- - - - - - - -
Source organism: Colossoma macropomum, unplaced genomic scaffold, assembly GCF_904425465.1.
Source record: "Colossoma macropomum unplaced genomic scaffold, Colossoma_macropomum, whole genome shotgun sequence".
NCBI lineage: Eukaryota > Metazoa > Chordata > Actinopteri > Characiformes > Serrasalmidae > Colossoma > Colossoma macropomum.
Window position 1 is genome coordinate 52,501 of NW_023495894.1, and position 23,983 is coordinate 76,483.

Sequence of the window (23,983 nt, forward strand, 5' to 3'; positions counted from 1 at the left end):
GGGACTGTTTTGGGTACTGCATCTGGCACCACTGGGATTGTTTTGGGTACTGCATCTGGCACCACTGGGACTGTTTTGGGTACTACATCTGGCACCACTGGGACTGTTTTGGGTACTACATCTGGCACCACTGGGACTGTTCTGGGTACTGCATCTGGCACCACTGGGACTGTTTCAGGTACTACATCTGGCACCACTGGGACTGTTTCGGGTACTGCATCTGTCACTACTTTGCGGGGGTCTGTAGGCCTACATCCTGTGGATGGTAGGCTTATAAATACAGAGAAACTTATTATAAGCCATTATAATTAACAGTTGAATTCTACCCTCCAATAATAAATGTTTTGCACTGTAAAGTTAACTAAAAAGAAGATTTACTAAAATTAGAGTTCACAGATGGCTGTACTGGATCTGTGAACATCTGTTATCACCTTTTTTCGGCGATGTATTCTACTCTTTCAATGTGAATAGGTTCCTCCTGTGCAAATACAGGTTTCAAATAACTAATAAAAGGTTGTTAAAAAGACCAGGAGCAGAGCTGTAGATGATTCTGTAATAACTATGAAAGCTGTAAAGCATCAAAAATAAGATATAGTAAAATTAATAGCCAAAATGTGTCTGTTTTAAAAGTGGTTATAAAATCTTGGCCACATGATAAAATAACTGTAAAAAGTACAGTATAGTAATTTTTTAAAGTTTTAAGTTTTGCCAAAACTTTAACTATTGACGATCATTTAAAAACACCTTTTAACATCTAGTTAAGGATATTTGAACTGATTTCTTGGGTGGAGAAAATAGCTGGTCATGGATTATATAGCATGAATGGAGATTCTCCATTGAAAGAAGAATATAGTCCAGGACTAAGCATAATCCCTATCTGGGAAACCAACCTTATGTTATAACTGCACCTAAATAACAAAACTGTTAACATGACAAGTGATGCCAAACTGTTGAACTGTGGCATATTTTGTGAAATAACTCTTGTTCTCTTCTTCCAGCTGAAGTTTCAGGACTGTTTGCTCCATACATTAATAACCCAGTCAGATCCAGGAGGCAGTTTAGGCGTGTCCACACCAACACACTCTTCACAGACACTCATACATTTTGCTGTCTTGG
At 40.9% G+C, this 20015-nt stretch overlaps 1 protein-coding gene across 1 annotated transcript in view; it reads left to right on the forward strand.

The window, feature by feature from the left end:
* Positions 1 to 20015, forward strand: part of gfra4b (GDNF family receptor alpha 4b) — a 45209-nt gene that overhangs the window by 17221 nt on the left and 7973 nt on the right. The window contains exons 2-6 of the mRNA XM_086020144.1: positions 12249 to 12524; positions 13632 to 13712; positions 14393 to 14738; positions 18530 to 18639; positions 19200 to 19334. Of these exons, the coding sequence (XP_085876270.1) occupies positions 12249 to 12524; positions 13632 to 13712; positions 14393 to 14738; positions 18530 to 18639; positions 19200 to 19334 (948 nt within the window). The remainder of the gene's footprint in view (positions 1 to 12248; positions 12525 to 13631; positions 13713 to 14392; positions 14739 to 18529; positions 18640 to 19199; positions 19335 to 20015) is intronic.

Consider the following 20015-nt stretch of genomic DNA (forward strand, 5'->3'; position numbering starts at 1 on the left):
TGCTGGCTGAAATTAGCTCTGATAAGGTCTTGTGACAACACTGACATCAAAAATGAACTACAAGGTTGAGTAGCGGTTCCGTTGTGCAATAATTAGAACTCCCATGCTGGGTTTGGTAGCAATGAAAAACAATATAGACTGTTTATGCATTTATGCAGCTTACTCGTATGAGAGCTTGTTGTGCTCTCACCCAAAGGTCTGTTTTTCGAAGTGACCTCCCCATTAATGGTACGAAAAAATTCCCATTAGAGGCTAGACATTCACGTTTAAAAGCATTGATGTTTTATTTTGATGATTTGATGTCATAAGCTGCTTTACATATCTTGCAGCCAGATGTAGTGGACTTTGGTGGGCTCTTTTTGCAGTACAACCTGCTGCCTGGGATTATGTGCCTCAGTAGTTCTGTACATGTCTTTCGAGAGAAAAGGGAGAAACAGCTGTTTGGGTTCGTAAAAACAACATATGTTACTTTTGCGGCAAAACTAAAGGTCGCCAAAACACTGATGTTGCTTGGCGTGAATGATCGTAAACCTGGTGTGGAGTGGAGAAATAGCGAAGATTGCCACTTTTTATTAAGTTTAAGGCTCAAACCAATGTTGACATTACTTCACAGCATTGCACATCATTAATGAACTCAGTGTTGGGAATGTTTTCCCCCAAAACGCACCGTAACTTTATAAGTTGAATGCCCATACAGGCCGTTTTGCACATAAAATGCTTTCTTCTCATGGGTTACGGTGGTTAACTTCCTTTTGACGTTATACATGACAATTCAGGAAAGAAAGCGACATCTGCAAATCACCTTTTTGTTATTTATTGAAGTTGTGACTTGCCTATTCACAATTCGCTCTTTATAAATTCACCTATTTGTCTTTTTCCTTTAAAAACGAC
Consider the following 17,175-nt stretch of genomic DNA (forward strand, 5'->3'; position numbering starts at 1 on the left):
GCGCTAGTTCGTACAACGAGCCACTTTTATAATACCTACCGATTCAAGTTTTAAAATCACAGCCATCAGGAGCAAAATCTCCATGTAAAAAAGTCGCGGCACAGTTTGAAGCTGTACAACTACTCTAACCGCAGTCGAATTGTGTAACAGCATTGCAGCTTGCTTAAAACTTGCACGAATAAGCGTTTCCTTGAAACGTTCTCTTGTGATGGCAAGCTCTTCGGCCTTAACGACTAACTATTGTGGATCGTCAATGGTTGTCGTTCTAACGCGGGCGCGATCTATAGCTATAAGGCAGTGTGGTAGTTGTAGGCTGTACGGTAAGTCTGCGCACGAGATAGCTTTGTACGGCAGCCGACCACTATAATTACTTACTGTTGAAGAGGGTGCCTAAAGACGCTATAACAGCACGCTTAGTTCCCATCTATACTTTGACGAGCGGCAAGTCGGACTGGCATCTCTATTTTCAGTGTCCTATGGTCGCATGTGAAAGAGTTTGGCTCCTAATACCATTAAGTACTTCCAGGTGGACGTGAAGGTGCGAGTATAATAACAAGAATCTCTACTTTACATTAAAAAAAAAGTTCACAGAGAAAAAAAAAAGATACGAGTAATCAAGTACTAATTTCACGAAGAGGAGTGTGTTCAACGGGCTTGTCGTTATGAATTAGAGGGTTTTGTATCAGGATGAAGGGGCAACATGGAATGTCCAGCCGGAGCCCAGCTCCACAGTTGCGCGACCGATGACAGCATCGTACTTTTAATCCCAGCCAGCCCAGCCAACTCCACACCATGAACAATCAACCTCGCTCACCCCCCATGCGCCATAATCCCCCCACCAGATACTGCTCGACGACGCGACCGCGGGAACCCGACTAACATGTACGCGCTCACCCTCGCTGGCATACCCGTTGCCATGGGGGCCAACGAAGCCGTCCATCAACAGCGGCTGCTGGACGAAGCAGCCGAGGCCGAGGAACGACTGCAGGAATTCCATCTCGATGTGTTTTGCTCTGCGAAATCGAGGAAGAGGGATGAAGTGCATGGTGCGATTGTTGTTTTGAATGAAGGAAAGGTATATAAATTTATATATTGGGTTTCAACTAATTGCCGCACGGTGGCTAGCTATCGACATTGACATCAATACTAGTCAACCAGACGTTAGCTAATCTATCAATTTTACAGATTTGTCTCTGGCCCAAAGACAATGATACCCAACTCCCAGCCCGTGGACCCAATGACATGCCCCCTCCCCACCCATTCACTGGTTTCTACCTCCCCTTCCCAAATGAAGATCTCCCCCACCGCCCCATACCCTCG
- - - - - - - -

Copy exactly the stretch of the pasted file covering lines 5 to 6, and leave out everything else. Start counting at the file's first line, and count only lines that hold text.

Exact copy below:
Sequence of the window (23,983 nt, forward strand, 5' to 3'; positions counted from 1 at the left end):
GGGACTGTTTTGGGTACTGCATCTGGCACCACTGGGATTGTTTTGGGTACTGCATCTGGCACCACTGGGACTGTTTTGGGTACTACATCTGGCACCACTGGGACTGTTTTGGGTACTACATCTGGCACCACTGGGACTGTTCTGGGTACTGCATCTGGCACCACTGGGACTGTTTCAGGTACTACATCTGGCACCACTGGGACTGTTTCGGGTACTGCATCTGTCACTACTTTGCGGGGGTCTGTAGGCCTACATCCTGTGGATGGTAGGCTTATAAATACAGAGAAACTTATTATAAGCCATTATAATTAACAGTTGAATTCTACCCTCCAATAATAAATGTTTTGCACTGTAAAGTTAACTAAAAAGAAGATTTACTAAAATTAGAGTTCACAGATGGCTGTACTGGATCTGTGAACATCTGTTATCACCTTTTTTCGGCGATGTATTCTACTCTTTCAATGTGAATAGGTTCCTCCTGTGCAAATACAGGTTTCAAATAACTAATAAAAGGTTGTTAAAAAGACCAGGAGCAGAGCTGTAGATGATTCTGTAATAACTATGAAAGCTGTAAAGCATCAAAAATAAGATATAGTAAAATTAATAGCCAAAATGTGTCTGTTTTAAAAGTGGTTATAAAATCTTGGCCACATGATAAAATAACTGTAAAAAGTACAGTATAGTAATTTTTTAAAGTTTTAAGTTTTGCCAAAACTTTAACTATTGACGATCATTTAAAAACACCTTTTAACATCTAGTTAAGGATATTTGAACTGATTTCTTGGGTGGAGAAAATAGCTGGTCATGGATTATATAGCATGAATGGAGATTCTCCATTGAAAGAAGAATATAGTCCAGGACTAAGCATAATCCCTATCTGGGAAACCAACCTTATGTTATAACTGCACCTAAATAACAAAACTGTTAACATGACAAGTGATGCCAAACTGTTGAACTGTGGCATATTTTGTGAAATAACTCTTGTTCTCTTCTTCCAGCTGAAGTTTCAGGACTGTTTGCTCCATACATTAATAACCCAGTCAGATCCAGGAGGCAGTTTAGGCGTGTCCACACCAACACACTCTTCACAGACACTCATACATTTTGCTGTCTTGG